Stirring up the perfect investment offering and pricing in a Post-MiFID II world

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Stirring up the perfect investment offering and pricing in a Post-MiFID II world

Private banks may have more in common with restaurants than you think…

In recent times, the private banking market has significantly changed, as MiFID II has had a wide range of implications for banks offering private banking services. The provisions of MiFID II fundamentally challenged the existing business models of private banks, changing the ingredients that are available to them. Unsure on how to react until recently, we now see that faced with entry into force of the regulation, the majority of banks have decided to offer a new menu. Changing ingredients and changing customers compel banks to review existing recipes, making strategic choices regarding the future of their business model.

In recent times, the private banking market has significantly changed, as MiFID II has had a wide range of implications for banks offering private banking services. The provisions of MiFID II fundamentally challenged the existing business models of private banks, changing the ingredients that are available to them. Unsure on how to react until recently, we now see that faced with entry into force of the regulation, the majority of banks have decided to offer a new menu. Changing ingredients and changing customers compel banks to review existing recipes, making strategic choices regarding the future of their business model.

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The results of Deloitte’s analysis show that services offered continue to range from execution only, advisory, and discretionary portfolio management but the related offer has become more diversified:

  • Execution only is becoming a part of the menu. Previously not put forward as such, execution only services are increasingly emerging as a packaged offering for a number of banks. In particular, banks with a client base with fewer total assets are using packaged execution only offers to attract clients and eventually upsell toward advisory or discretionary services.
  • Novelty is making the menu more exciting. Clients are being proposed newer and more innovative pricing models than in the past, as banks respond to the changes to which they are confronted. Discretionary portfolio management clients, for example, can now choose more traditional fee structures, such as broker and all-in fee structures, or more innovative performance-related all-in fees.
  • Clients who are willing to pay are offered a premium menu. Banks are increasingly differentiating between standard and premium offers; while some banks continue to propose only one type of offer for each service, a large number of banks are attempting to respond to the changing structure of the Luxembourg private banking market by creating a more segmented offer, which responds to the needs of individual clients.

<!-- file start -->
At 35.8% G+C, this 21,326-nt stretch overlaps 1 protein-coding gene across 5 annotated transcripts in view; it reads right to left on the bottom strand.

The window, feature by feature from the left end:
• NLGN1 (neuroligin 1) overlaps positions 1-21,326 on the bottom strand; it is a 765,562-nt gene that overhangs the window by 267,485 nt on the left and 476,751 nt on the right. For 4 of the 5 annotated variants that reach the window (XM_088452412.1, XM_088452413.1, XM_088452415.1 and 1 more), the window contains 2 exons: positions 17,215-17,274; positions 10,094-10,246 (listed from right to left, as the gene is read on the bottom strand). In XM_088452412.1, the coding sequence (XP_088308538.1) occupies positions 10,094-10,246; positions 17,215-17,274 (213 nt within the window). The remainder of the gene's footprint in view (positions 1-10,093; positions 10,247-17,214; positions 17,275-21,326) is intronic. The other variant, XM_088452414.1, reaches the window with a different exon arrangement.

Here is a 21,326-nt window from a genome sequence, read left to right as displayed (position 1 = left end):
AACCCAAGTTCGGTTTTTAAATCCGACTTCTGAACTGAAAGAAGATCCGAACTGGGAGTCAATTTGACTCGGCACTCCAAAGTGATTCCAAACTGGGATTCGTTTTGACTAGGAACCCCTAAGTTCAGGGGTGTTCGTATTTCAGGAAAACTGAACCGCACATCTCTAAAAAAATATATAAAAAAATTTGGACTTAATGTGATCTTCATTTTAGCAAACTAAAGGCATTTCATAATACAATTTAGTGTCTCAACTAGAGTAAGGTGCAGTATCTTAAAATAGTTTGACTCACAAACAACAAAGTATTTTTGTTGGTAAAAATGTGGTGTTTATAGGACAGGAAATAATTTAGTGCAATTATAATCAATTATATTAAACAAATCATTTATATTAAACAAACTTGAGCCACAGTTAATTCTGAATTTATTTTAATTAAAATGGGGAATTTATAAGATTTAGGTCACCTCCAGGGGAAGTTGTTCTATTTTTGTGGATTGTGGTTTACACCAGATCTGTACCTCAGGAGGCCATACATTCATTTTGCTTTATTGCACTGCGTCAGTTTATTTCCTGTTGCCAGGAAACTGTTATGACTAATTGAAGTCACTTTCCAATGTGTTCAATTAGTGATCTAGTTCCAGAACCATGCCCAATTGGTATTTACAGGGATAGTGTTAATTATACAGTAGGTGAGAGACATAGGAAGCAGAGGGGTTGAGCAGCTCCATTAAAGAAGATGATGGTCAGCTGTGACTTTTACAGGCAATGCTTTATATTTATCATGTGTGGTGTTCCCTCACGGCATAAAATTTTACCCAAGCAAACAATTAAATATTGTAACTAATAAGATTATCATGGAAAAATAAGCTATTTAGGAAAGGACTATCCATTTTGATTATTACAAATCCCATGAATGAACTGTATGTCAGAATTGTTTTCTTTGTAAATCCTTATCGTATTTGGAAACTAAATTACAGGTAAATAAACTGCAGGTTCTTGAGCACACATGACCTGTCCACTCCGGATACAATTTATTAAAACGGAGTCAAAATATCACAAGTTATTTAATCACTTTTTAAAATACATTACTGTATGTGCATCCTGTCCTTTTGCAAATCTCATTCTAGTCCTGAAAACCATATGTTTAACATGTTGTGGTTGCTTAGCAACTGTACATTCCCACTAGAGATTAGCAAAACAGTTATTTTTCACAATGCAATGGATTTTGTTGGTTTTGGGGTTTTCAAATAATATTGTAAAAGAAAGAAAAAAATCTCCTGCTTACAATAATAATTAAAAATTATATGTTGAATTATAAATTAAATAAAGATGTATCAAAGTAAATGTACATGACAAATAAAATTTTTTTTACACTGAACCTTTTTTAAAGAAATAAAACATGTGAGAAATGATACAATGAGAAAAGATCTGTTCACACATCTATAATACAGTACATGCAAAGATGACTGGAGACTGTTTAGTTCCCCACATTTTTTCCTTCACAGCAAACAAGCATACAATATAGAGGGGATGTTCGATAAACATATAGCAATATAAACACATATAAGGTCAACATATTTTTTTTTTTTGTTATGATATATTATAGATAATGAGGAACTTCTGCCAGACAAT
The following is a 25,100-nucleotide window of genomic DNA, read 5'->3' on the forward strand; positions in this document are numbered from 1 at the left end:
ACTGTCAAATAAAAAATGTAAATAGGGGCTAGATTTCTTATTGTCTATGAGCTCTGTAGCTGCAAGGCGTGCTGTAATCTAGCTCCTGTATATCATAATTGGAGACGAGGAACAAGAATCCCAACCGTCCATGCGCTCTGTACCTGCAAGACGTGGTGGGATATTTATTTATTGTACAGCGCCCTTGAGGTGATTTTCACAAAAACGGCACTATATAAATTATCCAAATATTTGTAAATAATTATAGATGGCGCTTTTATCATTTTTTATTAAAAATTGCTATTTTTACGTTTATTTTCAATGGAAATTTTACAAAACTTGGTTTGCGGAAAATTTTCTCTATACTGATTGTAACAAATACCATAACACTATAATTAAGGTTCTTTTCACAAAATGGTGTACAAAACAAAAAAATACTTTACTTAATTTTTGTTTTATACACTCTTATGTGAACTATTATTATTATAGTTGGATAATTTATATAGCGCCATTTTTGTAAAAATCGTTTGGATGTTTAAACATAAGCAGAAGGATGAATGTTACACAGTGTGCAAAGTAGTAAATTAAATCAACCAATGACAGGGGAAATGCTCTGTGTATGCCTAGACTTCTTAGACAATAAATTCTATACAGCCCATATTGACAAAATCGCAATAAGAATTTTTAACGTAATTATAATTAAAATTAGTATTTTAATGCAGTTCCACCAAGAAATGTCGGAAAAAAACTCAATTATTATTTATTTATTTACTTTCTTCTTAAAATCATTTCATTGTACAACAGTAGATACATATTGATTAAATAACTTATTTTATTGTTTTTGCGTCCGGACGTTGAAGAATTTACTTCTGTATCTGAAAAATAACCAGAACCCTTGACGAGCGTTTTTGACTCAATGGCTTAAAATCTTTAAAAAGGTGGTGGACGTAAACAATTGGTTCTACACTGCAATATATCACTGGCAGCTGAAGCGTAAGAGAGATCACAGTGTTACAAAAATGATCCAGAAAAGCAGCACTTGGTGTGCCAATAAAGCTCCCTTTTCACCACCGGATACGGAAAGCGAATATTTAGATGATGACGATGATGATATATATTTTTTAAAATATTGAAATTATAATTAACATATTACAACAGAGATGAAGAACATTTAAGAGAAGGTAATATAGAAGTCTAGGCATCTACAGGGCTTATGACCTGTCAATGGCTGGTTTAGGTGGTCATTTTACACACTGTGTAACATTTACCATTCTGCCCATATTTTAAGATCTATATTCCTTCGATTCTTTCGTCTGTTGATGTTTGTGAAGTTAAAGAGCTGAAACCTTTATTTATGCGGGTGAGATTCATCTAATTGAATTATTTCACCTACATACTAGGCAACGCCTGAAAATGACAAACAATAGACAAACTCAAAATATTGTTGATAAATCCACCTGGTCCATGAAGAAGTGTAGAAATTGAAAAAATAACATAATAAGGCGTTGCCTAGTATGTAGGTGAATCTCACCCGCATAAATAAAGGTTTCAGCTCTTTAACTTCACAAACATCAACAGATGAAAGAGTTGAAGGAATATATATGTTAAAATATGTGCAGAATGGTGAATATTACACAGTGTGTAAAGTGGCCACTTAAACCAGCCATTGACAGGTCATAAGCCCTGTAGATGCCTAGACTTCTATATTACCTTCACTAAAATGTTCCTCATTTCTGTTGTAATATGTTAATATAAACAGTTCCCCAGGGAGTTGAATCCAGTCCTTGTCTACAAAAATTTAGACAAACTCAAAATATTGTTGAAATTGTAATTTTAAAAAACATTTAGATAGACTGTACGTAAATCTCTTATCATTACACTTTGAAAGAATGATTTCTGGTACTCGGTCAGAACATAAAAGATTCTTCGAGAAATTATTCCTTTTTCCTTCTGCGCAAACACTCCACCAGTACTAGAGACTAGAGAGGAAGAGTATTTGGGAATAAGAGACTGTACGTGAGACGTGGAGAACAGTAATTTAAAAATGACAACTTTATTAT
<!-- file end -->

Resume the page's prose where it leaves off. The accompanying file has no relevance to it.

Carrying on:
Not all prices are adapted to the menu and clients

The majority of private banks have a clear strategy regarding the services and clientele they want to target. However, it is visible that not all actors have actually aligned their pricing with the strategy that they have defined.
The results show that the market is fragmented regarding the degree to which their pricing is aligned with their strategy. Some actors seem to have carried out significant analysis and definition work resulting in pricing grids that are aligned with their strategy. By contrast, other banks’ pricing is actually attracting clients that do not belong to their target segment, often resulting in a high cost to serve and low margins or pricing too high, dissuading clients in their target segment.  

Conclusion: Taste, evaluate, and review your menu to attract the right customers and increase profitability

Banks need to ensure that they adapt the prices accordingly. We have observed two-thirds of banks reviewing their pricing grids in the wake of MiFID II. Pricing should not be underestimated, but be seen as a key contributor to the implementation of the bank’s strategy, which can lead to a significant increase in profitability by driving the RoA of each individual customer.

As in the case of a restaurant, banks need to take a strategic approach toward defining their pricing strategy, looking both at the revenue side—identifying the clients that they want to target, their willingness to pay, and their perception of different pricing models—but also the cost side.

From the cost side, wrong pricing will attract non-target customers, which can have a negative impact on the bank’s bottom line by acting on both drivers through a number of reasons, including a diluted brand image, a potential inability to serve these clients adequately, or a high cost to serve.

In contrast, having an adapted pricing model will ensure that margins are adapted and increase the profitability of individual clients.

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